Question: What is the historical significance of Stephen Girard?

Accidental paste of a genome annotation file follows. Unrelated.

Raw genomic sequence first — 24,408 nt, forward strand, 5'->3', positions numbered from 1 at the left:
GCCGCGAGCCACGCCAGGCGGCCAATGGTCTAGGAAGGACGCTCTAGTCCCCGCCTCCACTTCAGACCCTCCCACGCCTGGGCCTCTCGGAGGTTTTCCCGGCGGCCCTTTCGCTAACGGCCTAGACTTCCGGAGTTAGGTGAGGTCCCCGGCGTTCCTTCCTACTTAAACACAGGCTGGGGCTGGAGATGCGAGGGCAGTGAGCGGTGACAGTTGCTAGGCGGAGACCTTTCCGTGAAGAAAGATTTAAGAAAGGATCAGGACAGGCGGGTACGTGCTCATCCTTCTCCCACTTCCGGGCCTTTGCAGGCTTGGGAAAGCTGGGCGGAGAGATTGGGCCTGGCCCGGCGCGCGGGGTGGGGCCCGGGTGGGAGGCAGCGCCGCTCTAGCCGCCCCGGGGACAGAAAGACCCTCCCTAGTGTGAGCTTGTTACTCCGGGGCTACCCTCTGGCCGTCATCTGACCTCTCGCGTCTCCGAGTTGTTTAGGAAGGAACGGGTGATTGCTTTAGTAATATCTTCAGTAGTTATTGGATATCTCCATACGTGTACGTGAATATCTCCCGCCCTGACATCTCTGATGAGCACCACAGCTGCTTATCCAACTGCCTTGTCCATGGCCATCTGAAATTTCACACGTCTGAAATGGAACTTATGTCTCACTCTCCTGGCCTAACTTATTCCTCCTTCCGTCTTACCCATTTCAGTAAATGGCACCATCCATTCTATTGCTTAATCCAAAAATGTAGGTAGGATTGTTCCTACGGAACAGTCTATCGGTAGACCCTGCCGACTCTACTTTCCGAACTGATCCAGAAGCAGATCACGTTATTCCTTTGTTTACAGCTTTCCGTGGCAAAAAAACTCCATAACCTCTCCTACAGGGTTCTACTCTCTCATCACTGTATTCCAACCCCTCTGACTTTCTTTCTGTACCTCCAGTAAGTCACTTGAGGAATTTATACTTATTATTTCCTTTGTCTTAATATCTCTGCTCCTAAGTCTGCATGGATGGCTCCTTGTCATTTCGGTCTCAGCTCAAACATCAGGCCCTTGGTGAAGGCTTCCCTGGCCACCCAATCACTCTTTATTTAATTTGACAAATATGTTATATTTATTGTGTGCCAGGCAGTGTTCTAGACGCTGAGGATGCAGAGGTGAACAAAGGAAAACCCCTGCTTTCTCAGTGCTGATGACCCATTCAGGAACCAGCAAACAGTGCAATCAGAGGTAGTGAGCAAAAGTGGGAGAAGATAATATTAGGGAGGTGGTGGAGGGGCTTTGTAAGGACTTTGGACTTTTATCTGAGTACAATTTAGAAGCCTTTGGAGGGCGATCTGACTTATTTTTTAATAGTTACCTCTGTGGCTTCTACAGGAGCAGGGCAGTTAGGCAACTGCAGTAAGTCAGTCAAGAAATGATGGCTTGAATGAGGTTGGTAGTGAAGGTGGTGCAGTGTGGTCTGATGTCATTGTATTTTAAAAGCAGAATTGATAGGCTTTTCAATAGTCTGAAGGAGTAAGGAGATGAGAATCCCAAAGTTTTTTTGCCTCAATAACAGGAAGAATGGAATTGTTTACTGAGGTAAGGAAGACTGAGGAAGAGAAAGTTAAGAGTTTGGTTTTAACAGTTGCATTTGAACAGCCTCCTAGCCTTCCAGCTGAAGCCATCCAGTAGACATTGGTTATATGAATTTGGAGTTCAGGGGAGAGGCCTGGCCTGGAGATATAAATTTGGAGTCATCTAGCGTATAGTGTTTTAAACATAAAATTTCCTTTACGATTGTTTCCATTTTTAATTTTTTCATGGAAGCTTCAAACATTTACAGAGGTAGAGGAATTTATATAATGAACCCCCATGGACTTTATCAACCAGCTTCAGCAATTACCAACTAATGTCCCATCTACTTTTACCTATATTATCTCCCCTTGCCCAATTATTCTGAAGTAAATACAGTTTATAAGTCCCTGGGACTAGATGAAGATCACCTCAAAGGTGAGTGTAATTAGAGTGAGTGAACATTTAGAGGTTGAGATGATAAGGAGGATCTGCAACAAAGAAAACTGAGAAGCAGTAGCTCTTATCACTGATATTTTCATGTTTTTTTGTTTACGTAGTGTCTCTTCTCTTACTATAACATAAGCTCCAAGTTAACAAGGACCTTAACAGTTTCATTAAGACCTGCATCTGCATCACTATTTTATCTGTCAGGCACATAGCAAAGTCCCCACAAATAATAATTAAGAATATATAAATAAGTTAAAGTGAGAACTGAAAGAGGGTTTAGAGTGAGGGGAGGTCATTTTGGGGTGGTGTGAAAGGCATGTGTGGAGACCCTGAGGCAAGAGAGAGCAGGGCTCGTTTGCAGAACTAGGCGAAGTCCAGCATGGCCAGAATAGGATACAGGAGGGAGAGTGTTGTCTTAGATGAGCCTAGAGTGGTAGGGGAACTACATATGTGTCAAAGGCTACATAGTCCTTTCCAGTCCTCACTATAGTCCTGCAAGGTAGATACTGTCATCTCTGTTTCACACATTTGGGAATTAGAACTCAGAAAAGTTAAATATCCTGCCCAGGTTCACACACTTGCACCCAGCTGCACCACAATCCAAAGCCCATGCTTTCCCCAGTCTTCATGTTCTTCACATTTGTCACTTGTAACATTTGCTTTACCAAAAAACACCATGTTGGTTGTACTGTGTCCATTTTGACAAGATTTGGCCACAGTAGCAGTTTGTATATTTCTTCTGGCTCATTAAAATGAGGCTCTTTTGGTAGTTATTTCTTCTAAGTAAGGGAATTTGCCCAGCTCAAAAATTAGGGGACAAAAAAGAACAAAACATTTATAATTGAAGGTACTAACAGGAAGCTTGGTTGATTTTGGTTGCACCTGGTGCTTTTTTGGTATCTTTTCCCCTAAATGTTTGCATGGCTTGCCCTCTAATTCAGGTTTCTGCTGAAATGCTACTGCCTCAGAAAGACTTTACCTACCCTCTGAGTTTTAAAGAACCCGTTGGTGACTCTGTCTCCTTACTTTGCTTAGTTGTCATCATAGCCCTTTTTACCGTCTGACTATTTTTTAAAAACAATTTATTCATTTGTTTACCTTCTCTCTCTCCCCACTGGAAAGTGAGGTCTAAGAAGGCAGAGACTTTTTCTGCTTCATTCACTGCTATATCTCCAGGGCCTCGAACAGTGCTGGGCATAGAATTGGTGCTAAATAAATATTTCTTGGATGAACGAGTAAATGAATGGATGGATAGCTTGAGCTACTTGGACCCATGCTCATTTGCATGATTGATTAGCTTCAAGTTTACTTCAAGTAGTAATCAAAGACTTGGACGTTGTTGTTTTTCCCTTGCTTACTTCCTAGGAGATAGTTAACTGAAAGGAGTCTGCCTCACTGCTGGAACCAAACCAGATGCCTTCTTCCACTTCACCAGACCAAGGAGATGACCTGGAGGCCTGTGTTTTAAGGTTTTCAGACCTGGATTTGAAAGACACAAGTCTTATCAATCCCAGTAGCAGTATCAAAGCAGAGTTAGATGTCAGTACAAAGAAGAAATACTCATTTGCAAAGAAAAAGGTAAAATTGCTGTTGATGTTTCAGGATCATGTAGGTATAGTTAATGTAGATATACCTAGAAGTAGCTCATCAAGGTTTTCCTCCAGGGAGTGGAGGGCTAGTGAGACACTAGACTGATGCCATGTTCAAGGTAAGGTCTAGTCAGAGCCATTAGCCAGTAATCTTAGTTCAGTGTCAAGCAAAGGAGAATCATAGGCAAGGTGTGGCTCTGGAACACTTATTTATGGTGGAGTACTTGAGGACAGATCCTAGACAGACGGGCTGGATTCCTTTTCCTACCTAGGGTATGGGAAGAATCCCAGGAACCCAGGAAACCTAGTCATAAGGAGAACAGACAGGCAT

American financier and philanthropist, founder of Girard College in Philadelphia, was born in a suburb of Bordeaux, France, on the 20th of May 1750. He lost the sight of his right eye at the age of eight and had little education. His father was a sea captain, and the son cruised to the West Indies and back during 1764-1773, was licensed captain in 1773, visited New York in 1774, and thence with the assistance of a New York merchant began to trade to and from New Orleans and Port au Prince. In May 1776 he was driven into the port of Philadelphia by a British fleet and settled there as a merchant; in June of the next year he married Mary Lum, daughter of a shipbuilder, who, two years later, after Girard's becoming a citizen of Pennsylvania, built for him the "Water Witch," the first of a fleet trading with New Orleans and the West Indies--most of Girard's ships being named after his favorite French authors, such as "Rousseau," "Voltaire," "Helvétius" and "Montesquieu." His beautiful young wife became insane and spent the years from 1790 to her death in 1815 in the Pennsylvania Hospital. In 1810 Girard used about a million dollars deposited by him with the Barings of London for the purchase of shares of the much depreciated stock of the Bank of the United States--a purchase of great assistance to the United States government in bolstering European confidence in its securities. When the Bank was not rechartered the building and the cashier's house in Philadelphia were purchased at a third of the original cost by Girard, who in May 1812 established the Bank of Stephen Girard. He subscribed in 1814 for about 95% of the government's war loan of $5,000,000, of which only $20,000 besides had been taken, and he generously offered at par shares which upon his purchase had gone to a premium. He pursued his business vigorously in person until the 12th of February 1830, when he was injured in the street by a truck; he died on the 26th of December 1831. His public spirit had been shown during his life not only financially but personally; in 1793, during the plague of yellow fever in Philadelphia, he volunteered to act as manager of the wretched hospital at Bush Hill, and with the assistance of Peter Helm had the hospital cleansed and its work systematized; again during the yellow fever epidemic of 1797-1798 he took the lead in relieving the poor and caring for the sick. Even more was his philanthropy shown in his disposition by will of his estate, which was valued at about $7,500,000, and doubtless the greatest fortune accumulated by any individual in America up to that time. Of his fortune he bequeathed $116,000 to various Philadelphia charities, $500,000 to the same city for the improvement of the Delaware water front, $300,000 to Pennsylvania for internal improvements, and the bulk of his estate to Philadelphia, to be used in founding a school or college, in providing a better police system, and in making municipal improvements and lessening taxation. Most of his bequest to the city was to be used for building and maintaining a school "to provide for such a number of poor male white orphan children.. a better education as well as a more comfortable maintenance than they usually receive from the application of the public funds." His will planned most minutely for the erection of this school, giving details as to the windows, doors, walls, etc.; and it contained the following phrase: "I enjoin and require that no ecclesiastic, missionary or minister of any sect whatsoever, shall ever hold or exercise any duty whatsoever in the said college; nor shall any such person ever be admitted for any purpose, or as a visitor, within the premises appropriated to the purposes of the said college.. I desire to keep the tender minds of orphans.. free from the excitements which clashing doctrines and sectarian controversy are so apt to produce." Girard's heirs-at-law contested the will in 1836, and they were greatly helped by a public prejudice aroused by the clause cited; in the Supreme Court of the United States in 1844 Daniel Webster, appearing for the heirs, made a famous plea for the Christian religion, but Justice Joseph Story handed down an opinion adverse to the heirs. Webster was opposed in this suit by John Sergeant and Horace Binney. Girard specified that those admitted to the college must be white male orphans, of legitimate birth and good character, between the ages of six and ten; that no boy was to be permitted to stay after his eighteenth year; and that as regards admissions preference was to be shown, first to orphans born in Philadelphia, second to orphans born in any other part of Pennsylvania, third to orphans born in New York City, and fourth to orphans born in New Orleans. Work upon the buildings was begun in 1833, and the college was opened on the 1st of January 1848, a technical point of law making instruction conditioned upon the completion of the five buildings, of which the principal one, planned by Thomas Ustick Walter, has been called "the most perfect Greek temple in existence." To a sarcophagus in this main building the remains of Stephen Girard were removed in 1851. In the 40 acres of the college grounds there were in 1909 18 buildings, 1513 pupils, and a total "population," including students, teachers and all employes, of 1907. The value of the Girard estate in the year 1907 was $35,000,000, of which $550,000 was devoted to other charities than Girard College. The control of the college was under a board chosen by the city councils until 1869, when by act of the legislature it was transferred to trustees appointed by the Common Pleas judges of the city of Philadelphia. The course of training is partly industrial--for a long time graduates were indentured till they came of age--but it is also preparatory to college entrance.
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